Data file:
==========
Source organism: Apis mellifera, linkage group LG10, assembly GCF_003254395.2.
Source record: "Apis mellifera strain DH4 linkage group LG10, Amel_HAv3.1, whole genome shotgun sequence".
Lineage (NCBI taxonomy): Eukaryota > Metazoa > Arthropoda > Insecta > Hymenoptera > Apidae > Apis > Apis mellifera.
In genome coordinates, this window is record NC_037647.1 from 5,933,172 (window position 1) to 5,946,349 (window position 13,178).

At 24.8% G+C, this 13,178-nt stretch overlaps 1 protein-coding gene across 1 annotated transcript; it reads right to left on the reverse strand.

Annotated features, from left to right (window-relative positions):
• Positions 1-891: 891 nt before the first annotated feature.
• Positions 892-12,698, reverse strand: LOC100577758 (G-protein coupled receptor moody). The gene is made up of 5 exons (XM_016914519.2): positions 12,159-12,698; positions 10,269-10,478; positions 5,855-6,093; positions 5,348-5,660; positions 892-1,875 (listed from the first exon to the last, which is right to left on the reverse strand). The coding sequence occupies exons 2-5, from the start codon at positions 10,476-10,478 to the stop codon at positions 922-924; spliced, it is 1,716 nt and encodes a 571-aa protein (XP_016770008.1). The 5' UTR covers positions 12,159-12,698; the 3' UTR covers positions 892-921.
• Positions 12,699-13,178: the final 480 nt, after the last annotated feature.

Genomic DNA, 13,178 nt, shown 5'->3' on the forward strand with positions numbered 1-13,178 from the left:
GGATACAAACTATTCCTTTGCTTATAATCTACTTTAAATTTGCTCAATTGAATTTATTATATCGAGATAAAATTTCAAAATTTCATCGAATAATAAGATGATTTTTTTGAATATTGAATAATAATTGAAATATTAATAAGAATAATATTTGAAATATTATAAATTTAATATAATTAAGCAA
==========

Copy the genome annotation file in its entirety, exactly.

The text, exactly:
Source organism: Apis mellifera, linkage group LG10, assembly GCF_003254395.2.
Source record: "Apis mellifera strain DH4 linkage group LG10, Amel_HAv3.1, whole genome shotgun sequence".
Lineage (NCBI taxonomy): Eukaryota > Metazoa > Arthropoda > Insecta > Hymenoptera > Apidae > Apis > Apis mellifera.
In genome coordinates, this window is record NC_037647.1 from 5,933,172 (window position 1) to 5,946,349 (window position 13,178).

At 24.8% G+C, this 13,178-nt stretch overlaps 1 protein-coding gene across 1 annotated transcript; it reads right to left on the reverse strand.

Annotated features, from left to right (window-relative positions):
• Positions 1-891: 891 nt before the first annotated feature.
• Positions 892-12,698, reverse strand: LOC100577758 (G-protein coupled receptor moody). The gene is made up of 5 exons (XM_016914519.2): positions 12,159-12,698; positions 10,269-10,478; positions 5,855-6,093; positions 5,348-5,660; positions 892-1,875 (listed from the first exon to the last, which is right to left on the reverse strand). The coding sequence occupies exons 2-5, from the start codon at positions 10,476-10,478 to the stop codon at positions 922-924; spliced, it is 1,716 nt and encodes a 571-aa protein (XP_016770008.1). The 5' UTR covers positions 12,159-12,698; the 3' UTR covers positions 892-921.
• Positions 12,699-13,178: the final 480 nt, after the last annotated feature.

Genomic DNA, 13,178 nt, shown 5'->3' on the forward strand with positions numbered 1-13,178 from the left:
GGATACAAACTATTCCTTTGCTTATAATCTACTTTAAATTTGCTCAATTGAATTTATTATATCGAGATAAAATTTCAAAATTTCATCGAATAATAAGATGATTTTTTTGAATATTGAATAATAATTGAAATATTAATAAGAATAATATTTGAAATATTATAAATTTAATATAATTAAGCAA